Whenever I tell people I’m the Discount Diva I usually get, “Oh you’re the Discount Diva, I love your blog,” which seriously does my seventh grade afraid to talk in class ego some good, but it’s always quickly followed by “I love to coupon.”

Though I’ll be the first to admit I coupon, it’s ranks pretty low in my money-saving arsenal. I’m much more apt to talk about buying used, negotiating bills, tracking expenses, finding alternatives, saving energydoing without, and appreciating what you already have. BUT since everybody and their mother is giving couponing a try these days in order to save money, I figured I’d do a basic crash course for those just starting out.

1. Get A Cheap Coupon Organizer – A lost coupon isn’t saving you any money. I use a plastic recipe organizer I got for my bridal shower. Set up a system that works for you. I usually organize by a few basic categories – Grocery, Baby Care, Household Items (like cleaners, garbage bags, pet food) Personal Care, Restaurants, and Other (this could be coupons for department stores, photo packages, toys, oil changes, etc.). If alphabetizing coupons by manufacturer is your thing, go for it. Whatever makes them easy to find in the store. Nothing is worse than pulling out a ginormous stack of unsorted coupons mid-aisle.

Coupon Organizer

2. Know Where To Find Coupons – Most everyone knows the Sunday paper is a great place to find those coupons inserts, but also check store circulars from department and grocery stores, reputable coupons sites like coupons.com, manufacturer websites, and in your grocery store (check the catalinas – coupons printed at checkout and given to you with your receipt, coupon dispensers in the aisle and even stuck to the outside of the product). You can also download coupons directly to your store loyalty cards or smart phones. Be aware that there are fraudulent coupons floating around the internet that may not scan. Also if you’re printing from a website, make sure you have enough ink in your printer because blurry or faintly printed coupons may not scan.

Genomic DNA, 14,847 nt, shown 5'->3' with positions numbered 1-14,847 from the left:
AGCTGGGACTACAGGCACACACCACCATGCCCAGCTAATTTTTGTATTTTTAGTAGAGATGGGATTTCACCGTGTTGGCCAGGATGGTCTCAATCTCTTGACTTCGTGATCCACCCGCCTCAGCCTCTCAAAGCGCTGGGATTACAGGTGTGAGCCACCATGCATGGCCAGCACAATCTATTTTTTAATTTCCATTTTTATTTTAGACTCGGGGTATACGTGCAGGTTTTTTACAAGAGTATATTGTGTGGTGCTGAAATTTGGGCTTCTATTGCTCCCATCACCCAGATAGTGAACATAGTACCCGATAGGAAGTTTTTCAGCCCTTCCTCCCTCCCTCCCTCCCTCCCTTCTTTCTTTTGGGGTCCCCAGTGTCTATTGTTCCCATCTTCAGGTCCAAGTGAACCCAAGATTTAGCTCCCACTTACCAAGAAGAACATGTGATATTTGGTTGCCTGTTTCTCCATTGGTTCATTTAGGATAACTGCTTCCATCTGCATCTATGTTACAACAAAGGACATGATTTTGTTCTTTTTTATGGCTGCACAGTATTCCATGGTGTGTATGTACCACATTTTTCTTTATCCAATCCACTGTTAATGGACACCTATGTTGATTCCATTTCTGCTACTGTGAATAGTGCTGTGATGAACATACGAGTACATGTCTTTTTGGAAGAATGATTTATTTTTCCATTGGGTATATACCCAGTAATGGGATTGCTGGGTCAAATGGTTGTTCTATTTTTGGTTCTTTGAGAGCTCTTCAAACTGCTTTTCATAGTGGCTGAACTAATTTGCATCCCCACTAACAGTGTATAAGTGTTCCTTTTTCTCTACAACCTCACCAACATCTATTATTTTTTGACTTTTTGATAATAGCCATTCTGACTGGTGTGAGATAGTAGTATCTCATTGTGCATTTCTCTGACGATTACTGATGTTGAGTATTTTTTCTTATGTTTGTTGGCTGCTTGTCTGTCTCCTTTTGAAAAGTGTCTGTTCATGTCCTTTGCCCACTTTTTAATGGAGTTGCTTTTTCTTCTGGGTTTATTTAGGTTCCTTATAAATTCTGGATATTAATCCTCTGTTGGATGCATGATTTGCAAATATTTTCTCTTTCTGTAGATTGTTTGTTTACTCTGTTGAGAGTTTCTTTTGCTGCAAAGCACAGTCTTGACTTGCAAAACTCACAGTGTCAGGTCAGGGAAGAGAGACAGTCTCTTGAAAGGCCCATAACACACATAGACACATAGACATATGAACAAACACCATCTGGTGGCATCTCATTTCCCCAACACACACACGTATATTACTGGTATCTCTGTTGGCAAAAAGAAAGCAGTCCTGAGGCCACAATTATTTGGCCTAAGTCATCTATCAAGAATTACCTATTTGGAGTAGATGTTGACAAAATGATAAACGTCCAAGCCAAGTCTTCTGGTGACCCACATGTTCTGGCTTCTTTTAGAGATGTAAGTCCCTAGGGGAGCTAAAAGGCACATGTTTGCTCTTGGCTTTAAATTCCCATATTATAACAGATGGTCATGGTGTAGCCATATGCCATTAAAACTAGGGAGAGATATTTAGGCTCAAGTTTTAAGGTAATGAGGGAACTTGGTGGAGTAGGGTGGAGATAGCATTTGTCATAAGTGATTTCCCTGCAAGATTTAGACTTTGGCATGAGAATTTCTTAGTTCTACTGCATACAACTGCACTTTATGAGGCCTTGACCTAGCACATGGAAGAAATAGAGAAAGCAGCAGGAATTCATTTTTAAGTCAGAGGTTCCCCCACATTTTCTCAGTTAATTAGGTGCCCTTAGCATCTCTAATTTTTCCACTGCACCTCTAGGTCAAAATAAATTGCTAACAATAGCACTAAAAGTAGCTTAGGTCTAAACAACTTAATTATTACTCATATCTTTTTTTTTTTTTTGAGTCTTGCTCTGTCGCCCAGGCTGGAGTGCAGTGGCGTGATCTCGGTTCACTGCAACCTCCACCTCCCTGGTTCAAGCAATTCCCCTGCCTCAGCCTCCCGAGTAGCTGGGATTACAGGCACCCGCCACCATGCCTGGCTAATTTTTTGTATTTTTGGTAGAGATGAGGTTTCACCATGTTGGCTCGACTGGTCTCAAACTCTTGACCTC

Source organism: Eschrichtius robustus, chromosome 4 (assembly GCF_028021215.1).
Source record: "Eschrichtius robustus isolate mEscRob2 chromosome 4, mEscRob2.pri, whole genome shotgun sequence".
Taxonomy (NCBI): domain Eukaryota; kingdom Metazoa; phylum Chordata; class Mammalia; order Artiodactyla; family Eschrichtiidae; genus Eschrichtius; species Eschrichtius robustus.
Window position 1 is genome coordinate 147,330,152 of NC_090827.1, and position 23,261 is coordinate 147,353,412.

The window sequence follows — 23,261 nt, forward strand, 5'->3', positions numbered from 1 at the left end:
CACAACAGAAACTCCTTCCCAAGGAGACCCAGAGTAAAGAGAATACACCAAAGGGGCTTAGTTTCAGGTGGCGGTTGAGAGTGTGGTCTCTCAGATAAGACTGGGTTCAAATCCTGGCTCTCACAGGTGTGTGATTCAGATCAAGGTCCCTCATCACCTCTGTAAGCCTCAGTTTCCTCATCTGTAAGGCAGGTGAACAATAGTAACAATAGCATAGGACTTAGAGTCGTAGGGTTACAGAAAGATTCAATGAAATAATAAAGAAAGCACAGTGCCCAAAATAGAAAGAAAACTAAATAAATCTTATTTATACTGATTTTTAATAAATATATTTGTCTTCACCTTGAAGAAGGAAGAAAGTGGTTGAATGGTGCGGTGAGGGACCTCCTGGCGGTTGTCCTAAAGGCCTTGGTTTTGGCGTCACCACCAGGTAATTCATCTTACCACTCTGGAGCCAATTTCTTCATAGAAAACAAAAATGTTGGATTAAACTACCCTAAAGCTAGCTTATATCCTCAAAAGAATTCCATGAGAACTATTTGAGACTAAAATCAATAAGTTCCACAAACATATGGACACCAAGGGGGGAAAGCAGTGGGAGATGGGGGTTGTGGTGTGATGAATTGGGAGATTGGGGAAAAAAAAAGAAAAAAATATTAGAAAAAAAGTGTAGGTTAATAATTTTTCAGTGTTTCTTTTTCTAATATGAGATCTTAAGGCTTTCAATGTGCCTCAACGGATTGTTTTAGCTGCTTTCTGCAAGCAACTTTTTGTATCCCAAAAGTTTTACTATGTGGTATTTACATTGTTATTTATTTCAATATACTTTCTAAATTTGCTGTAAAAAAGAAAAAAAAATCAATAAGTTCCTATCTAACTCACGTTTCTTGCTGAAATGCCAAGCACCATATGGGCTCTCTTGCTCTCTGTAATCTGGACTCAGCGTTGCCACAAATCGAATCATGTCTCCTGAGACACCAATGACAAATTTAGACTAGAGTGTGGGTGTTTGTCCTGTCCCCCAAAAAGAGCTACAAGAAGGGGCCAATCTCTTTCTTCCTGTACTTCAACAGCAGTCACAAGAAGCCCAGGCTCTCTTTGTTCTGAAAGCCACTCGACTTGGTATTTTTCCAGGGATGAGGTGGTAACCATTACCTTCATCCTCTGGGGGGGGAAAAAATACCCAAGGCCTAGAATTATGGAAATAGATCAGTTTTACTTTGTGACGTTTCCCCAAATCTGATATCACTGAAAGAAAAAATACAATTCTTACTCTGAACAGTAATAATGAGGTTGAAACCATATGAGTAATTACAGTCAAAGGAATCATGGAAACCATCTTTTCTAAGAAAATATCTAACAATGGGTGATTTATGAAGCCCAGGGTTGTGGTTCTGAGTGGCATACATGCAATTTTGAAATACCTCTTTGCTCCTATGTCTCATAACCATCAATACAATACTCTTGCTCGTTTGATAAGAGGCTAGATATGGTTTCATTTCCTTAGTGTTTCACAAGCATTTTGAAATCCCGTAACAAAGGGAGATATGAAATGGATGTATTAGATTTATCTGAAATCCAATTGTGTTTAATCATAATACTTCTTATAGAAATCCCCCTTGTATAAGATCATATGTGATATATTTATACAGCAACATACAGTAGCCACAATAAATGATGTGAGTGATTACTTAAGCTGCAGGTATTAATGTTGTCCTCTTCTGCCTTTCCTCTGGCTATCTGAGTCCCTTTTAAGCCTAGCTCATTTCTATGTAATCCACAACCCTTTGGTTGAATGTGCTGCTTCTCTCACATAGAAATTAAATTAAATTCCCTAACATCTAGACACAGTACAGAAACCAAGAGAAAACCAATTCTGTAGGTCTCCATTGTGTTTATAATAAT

3. A Coupon Is NOT Always Cheaper – A lot of the time store brands are cheaper than a brand name even with a coupon, so really check size restrictions listed on the coupon and look at unit prices of competing brands like generics. Coupons are a great way to try brands you may not normally buy, but don’t forget they are a marketing tool used by businesses hoping you’ll become brand loyal for life. Sure we all have some products we have become hopelessly addicted to – like maybe coffee, deodorant, shampoo or diapers. Whatever you’re brand loyal to, be sure to clip those coupons whenever you find them and let friends and family know your regular brands so if they don’t use them they can pass them along to you. Offer to do the same for them.

4. Match Coupons To Sales – If you’re an old couponing pro you already know this, but newbies might think “great $1 off something I was going to buy anyway and want to use it immediately.” Hold your coupons till that item is on sale, but of course pay attention to expiration dates. Grab your grocery circulars, note sale items and match coupons you have to those items. I like to circle them and write the new price after sale and coupon next to it on the circular so I don’t forget while I’m at checkout what I should be paying. They have pay per use or subscription sites that will price match for you, but you probably already know how the Discount Diva feels about paying for something you can easily do yourself. There are free sites like couponmom.com that post price match ups with coupons by store, which are helpful. Price matching and pulling those coupons you plan to use at home saves valuable time at the store.

Next week I’ll talk about some things you might not know like when to use an expired coupon, stacking store and manufacturer coupons and even rebates for the same item to get it free, using coupons on BOGO sales, the truth about “doubling” and “overages,” and establishing thresholds for your regularly purchased items, which is between the lowest price you’ve ever paid for that item up to the maximum you’re willing to pay for it, and when stockpiling crosses the line into hoarding.

You know I love when my step dad calls me up and says oh did you know you could do this with a coupon. I could never get my mom to use them regularly so it’s neat to see him warm up to the possibilities of couponing. Stay tuned, and feel free to share your tips here.